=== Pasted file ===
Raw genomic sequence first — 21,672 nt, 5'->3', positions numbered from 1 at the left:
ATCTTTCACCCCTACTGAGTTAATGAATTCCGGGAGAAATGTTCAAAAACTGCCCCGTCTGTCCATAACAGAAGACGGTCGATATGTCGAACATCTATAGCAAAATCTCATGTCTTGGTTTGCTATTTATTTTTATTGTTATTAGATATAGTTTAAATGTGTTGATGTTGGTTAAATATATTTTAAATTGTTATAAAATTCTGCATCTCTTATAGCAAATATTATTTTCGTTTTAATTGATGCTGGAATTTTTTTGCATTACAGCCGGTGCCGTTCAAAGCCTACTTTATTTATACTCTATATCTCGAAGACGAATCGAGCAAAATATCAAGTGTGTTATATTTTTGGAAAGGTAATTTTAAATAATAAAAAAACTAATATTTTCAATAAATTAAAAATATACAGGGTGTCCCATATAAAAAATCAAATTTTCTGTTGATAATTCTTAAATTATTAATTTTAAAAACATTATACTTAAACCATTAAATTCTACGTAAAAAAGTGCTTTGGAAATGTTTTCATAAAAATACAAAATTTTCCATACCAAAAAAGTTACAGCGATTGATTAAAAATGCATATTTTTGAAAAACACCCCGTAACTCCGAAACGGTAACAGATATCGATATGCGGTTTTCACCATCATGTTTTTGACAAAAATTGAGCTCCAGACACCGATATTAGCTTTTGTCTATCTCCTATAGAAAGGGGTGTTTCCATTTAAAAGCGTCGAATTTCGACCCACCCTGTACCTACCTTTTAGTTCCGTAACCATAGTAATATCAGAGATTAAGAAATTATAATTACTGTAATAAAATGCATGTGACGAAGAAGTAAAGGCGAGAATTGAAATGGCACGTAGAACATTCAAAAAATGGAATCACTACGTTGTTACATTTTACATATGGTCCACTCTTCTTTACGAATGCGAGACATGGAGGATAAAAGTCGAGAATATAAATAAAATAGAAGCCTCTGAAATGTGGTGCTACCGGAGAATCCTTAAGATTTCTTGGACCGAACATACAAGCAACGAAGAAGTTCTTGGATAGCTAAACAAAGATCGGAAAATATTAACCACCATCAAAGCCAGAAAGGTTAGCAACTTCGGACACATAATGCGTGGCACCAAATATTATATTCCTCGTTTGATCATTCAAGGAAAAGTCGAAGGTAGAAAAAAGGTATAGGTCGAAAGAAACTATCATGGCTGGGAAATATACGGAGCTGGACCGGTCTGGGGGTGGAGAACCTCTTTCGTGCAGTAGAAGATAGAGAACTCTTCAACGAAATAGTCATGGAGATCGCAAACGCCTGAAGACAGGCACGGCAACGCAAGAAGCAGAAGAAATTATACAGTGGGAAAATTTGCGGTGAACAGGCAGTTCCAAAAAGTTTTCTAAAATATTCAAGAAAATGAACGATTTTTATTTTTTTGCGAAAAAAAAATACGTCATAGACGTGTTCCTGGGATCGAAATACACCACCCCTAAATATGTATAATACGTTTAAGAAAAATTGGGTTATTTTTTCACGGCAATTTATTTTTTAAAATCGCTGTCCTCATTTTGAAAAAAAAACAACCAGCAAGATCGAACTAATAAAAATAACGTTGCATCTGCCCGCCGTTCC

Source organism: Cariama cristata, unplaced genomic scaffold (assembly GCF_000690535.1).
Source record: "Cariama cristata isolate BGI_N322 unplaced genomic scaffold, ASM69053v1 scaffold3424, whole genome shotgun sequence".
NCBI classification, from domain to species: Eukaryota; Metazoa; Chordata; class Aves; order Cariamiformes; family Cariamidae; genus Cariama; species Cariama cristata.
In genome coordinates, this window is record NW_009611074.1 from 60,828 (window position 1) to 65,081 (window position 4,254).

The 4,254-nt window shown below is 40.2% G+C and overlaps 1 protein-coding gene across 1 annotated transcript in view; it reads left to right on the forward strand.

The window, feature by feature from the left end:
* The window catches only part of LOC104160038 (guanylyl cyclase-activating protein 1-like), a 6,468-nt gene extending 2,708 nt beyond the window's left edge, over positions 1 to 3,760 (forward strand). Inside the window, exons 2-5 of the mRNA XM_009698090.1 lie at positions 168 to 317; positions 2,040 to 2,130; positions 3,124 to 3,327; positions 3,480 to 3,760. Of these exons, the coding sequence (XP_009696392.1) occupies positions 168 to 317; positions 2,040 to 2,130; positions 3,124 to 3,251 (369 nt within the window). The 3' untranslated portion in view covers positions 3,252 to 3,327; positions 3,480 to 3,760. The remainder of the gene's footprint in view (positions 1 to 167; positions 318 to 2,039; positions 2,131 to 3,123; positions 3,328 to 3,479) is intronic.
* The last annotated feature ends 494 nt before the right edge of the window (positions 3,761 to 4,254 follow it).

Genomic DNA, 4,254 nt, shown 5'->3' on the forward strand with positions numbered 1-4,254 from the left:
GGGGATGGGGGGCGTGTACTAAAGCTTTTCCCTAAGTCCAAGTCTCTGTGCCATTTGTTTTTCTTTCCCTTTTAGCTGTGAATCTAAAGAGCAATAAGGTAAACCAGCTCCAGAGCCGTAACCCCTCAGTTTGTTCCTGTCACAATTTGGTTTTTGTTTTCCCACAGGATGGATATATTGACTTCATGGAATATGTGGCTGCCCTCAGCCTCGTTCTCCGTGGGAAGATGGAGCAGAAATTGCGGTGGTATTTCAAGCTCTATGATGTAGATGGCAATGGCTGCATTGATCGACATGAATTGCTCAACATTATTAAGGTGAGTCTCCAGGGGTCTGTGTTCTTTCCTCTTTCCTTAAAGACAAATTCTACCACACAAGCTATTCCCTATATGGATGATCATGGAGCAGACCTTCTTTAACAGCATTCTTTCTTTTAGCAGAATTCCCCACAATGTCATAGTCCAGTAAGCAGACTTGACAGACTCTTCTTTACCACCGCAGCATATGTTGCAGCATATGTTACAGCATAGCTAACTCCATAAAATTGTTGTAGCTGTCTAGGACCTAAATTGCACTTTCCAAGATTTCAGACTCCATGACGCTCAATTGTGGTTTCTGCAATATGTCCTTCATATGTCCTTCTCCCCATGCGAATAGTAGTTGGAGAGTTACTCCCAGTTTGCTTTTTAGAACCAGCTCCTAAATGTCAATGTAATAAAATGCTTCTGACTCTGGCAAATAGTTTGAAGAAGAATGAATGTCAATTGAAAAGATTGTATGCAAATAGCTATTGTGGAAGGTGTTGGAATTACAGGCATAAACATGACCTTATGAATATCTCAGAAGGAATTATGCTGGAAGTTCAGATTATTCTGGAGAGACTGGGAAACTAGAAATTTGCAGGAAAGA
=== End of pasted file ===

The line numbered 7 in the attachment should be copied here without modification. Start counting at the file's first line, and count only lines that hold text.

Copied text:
The 4,254-nt window shown below is 40.2% G+C and overlaps 1 protein-coding gene across 1 annotated transcript in view; it reads left to right on the forward strand.